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Nyanatiloka [Anton Walther Florus Gueth]
by Wikipedia
Accessed: 1/13/20



Nyanatiloka Mahathera
Title Mahathera (Great Elder)
Born: Anton Walther Florus Gueth, 10 February 1878, Wiesbaden, Germany
Died: 28 May 1957 (aged 79), Colombo, Sri Lanka
Religion: Buddhist
Nationality: Germany
School: Theravada
Lineage: Amarapura Nikaya
Occupation monk; teacher; translator; scholar
Senior posting
Based in Island Hermitage
Students: Nyanaponika Thera, Silacara, Lama Anagarika Govinda, Paul Debes, Nyanamoli, Nyanavira, Nyanavimala

Nyanatiloka Mahathera (19 February 1878, Wiesbaden, Germany – 28 May 1957, Colombo, Ceylon), born as Anton Walther Florus Gueth, was one of the earliest westerners in modern times to become a Bhikkhu, a fully ordained Buddhist monk.[1][2][3]

Early life and education

Nyanatiloka was born on 19 February 1878 in Wiesbaden, Germany, as Anton Walther Florus Gueth. His father was Anton Gueth, a professor and principal of the municipal Gymnasium of Wiesbaden, as well as a private councillor. His mother's name was Paula Auffahrt. She had studied piano and singing at the Royal Court Theatre in Kassel.[4]

He studied at the Königliche Realgymnasium (Royal Gymnasium) in Wiesbaden from 1888 to 1896. From 1896 to 1898 he received private tuition in music theory and composition, and in playing the violin, piano, viola and clarinet. From 1889 to 1900 he studied theory and composition of music as well as the playing of the violin and piano at Hoch’sches Conservatorium (Hoch Conservatory) in Frankfurt. From 1900 to 1902 he studied composition under Charles-Marie Widor at the Music Academy of Paris (Paris Conservatoire).[5]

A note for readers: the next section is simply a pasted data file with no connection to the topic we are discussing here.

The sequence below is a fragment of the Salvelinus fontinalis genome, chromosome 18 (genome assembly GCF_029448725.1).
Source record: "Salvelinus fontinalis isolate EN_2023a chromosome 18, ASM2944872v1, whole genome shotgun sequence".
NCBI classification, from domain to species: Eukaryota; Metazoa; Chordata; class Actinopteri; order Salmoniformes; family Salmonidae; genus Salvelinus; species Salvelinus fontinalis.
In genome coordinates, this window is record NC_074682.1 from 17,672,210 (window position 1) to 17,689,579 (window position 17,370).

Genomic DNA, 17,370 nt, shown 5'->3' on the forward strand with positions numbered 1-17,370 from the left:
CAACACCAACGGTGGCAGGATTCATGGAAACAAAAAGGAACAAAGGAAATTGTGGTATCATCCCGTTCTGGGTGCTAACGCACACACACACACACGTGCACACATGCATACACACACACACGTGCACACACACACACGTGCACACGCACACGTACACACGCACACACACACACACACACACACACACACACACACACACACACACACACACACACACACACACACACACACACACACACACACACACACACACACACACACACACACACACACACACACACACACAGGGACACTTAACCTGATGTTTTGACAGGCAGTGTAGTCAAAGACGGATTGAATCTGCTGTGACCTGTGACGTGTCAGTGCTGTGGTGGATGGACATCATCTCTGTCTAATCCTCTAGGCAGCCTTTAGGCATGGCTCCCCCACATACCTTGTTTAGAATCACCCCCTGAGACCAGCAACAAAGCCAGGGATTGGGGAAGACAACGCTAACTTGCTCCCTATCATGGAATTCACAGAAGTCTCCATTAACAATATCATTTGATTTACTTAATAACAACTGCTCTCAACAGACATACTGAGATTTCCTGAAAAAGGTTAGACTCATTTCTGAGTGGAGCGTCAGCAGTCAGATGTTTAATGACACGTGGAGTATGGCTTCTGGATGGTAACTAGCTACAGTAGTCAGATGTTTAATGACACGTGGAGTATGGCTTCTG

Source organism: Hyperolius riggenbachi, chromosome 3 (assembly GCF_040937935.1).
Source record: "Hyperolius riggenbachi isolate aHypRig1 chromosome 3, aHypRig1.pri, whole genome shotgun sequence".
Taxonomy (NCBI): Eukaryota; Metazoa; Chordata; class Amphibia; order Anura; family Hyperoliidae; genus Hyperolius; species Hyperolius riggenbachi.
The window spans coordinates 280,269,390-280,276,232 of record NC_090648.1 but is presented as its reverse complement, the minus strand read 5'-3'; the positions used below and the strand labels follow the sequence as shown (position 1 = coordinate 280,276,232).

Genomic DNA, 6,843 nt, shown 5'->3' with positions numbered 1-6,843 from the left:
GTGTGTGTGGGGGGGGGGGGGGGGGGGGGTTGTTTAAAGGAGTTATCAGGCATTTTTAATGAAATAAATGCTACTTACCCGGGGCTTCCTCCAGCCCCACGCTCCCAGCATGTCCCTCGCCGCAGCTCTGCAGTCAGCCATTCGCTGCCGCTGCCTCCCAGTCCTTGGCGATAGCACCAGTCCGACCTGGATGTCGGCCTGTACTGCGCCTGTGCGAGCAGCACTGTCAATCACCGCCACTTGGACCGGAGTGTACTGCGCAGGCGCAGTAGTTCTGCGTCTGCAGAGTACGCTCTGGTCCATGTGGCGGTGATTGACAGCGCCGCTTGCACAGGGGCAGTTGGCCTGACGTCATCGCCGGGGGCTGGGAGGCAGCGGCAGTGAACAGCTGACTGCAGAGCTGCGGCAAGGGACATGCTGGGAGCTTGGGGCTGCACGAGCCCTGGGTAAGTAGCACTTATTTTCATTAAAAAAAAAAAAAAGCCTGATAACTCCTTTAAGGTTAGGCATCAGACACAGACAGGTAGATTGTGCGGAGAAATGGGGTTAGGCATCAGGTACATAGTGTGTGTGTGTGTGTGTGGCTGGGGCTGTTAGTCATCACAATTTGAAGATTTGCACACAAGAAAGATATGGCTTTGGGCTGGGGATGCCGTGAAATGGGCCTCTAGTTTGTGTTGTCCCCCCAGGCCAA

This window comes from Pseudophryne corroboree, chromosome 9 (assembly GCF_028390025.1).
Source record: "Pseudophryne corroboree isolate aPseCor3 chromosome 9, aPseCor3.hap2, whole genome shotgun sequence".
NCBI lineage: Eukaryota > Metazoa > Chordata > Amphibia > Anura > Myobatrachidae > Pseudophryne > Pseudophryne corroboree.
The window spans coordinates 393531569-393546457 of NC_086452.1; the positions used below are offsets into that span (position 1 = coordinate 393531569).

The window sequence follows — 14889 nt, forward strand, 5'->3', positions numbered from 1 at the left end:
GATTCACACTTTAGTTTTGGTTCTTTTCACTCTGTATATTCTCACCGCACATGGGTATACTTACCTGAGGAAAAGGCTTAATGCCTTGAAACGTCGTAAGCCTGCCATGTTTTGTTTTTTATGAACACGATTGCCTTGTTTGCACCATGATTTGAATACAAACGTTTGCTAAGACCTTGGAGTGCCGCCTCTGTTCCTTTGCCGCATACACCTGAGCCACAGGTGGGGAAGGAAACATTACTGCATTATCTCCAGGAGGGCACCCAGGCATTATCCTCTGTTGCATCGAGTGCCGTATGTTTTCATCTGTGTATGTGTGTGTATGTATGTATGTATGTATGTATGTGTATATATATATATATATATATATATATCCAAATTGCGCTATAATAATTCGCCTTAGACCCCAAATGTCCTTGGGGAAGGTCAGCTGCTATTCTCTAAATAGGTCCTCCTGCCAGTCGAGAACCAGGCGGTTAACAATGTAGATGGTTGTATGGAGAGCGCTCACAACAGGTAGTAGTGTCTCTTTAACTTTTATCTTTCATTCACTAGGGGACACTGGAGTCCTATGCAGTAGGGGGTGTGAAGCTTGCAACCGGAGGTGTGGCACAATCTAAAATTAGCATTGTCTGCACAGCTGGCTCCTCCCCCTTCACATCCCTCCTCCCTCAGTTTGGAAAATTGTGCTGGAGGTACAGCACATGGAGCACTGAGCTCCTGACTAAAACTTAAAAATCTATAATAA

His childhood was happy. As a child Nyanatiloka had a great love of nature, of solitude in the forest, and of religious philosophical thought. He was brought up as a Catholic and as a child and adolescent he was quite devout. He went to church every evening and absorbed himself in the book The Imitation of Christ by Thomas à Kempis. As a child he wanted to become a Christian missionary in Africa and as an adolescent he ran away from home to become a Benedictine monk at Maria-Laach monastery but soon returned. From then on his "belief in a personal God gradually transformed into a kind of pantheism" and was inspired by the prevailing atmosphere of weltschmerz (world-weariness). From the age of seventeen he was a vegetarian and abstained from drinking and smoking.[6]

Around the age of fifteen he began to have an "almost divine veneration for great musicians, particularly composers, regarding them as the manifestation of what is most exalted and sublime" and made friends with musical child prodigies. He composed orchestral pieces and in 1897 his first composition called "Legende" ("Legend") was played by the Kurhaus Orchestra of Wiesbaden.[7]